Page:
Am I To Be Humble, Confident, or Pitiful? (In Regards to Writing)
Published by Atari in the blog Nothing Better to Do Than Read Blogs? Then this is the Blog for You!. Views: 83
Am I to be Humble, Confident, or Pitiful?
The problem with writing is that no one likes to receive negative criticism. Some will unwittingly defend themselves from every single piece of negative criticism they receive, even, at times, if they agree with what the reviewer has to say.
For example, if I have given a person a long list of things that are wrong, they will address each of my points specifically, and it might look like this:
You're right, there was supposed to be a period there, I just missed it. And, as for my character having green hair, I was going to mention later why that is.
You said that I needed a semicolon, but I don't use semicolons, so I just put a period.
I have been attempting to purge myself of this automatic defense system because, really, it is pride. Pride, and the crushing disappointment of being told that all of your hard work was poorly done, in the end.
Some people will find a DIFFERENT system for defending themselves. They will, instead, resort to belittling themselves extremely so that, no matter what you say about their story, good or bad, will result in the response, "Yeah, it sucks," or, "Nah, it sucks."
That way, they don't have to face their problems, but instead, pretend that they are not good in any way, shape, or form.
I believe that there can be a goodness to this, to a certain extent. If you could keep in mind that you are NOT that good, yet; but will continue to gain experience, then you can avoid feeling such disappointment when you discover all of the mistakes in your prose.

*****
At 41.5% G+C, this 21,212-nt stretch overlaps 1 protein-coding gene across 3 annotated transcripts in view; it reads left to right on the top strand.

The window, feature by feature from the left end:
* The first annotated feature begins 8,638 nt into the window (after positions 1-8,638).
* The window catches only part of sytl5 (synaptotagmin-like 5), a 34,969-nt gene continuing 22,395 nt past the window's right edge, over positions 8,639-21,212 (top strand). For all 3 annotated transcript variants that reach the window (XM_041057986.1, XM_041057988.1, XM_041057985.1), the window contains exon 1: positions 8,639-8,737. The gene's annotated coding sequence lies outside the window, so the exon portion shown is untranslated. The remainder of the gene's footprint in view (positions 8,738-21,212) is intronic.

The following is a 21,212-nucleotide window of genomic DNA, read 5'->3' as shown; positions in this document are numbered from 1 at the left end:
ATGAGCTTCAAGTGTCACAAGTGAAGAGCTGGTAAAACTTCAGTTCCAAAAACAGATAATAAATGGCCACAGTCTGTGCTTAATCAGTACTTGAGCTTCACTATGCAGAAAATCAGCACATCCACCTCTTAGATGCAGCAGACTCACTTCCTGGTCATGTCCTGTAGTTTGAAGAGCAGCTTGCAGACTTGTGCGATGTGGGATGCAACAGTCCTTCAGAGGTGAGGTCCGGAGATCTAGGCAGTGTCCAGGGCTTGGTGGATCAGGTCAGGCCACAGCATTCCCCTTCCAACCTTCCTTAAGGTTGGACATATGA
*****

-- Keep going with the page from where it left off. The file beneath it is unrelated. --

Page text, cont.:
The problem, I think, is that we write a huge story, and desire and expect it to be great, before we ever gain true experience.
That is what I did. I learn from my mistakes, however.
From now on, I will write only sections and scenes, possibly short stories or unimportant stories in order to build my skills.
When I am sufficiently confident, only then will I start on my real story.
I need some names for it, by the way. Here are some I have so far:
Swath of Blood and Lightning (what I'm going for)
Atari's story (lame, generic)
Rend -- Slither of Steel -- Asunder (I just thought of that. . . man, that's cool)
I want it to be a name that sounds cool, something eye catching. There is some enjoyment, I think, from having a book that is not only cool, but also has good art work and, perhaps above all; a good title.
When telling your friends, you want it to be something cool-sounding so that they're interested.
I mean, if I was telling my friend that I was reading a book and the conversation went like this:
Me: Hey, this book I'm reading is AWESOME!
Friend: Yeah? What is it about?
Me: Oh, you know, it's a fantasy, so it's got dragons and stuff. But it's kinda weird, because it has stuff that-- well, really, I can only think of the Pokemon games, in the way the weather and stuff is--
Me: Yeah-- well, no! No, it's nothing like Pokemo--
Friend: Uhh, huh. . . Pokemon is so childish--
Me: IT DOESN'T HAVE ANYTHING TO DO WITH POKEMON!
Friend: Fine, so what's it about, again?
Me: Well, uhm, this guy-- I think he's seventeen or something, gets involved in this huge plot to form a monarch, and--
Friend: Sounds complicated.
Me: It is.
Friend: I don't think I wanna read something too complicated.
Me: No, I mean, well, it's not complicated, as such. The way he writes it is really simple. It--
Me: Y'know. . . I mean, not simple, but it's easy to understand everything. Some of the stuff is described so awesomely!
Friend: I like a good description if it's done right. You know, like, if it's written in such a way that I get that mental image automatically. Where the book gives pictures to the mind almost every paragraph.
Me: Yes! That's exactly what it's like!
Friend: Hmh-- what's it called, again?
Me: Swath of Blood and Lightning.
Friend: DUDE! Why didn't you say that sooner? Let's go to the book store and buy two copies.
Friend: One to display on my desk. The other to read.
Ooh, man. That's good stuff.
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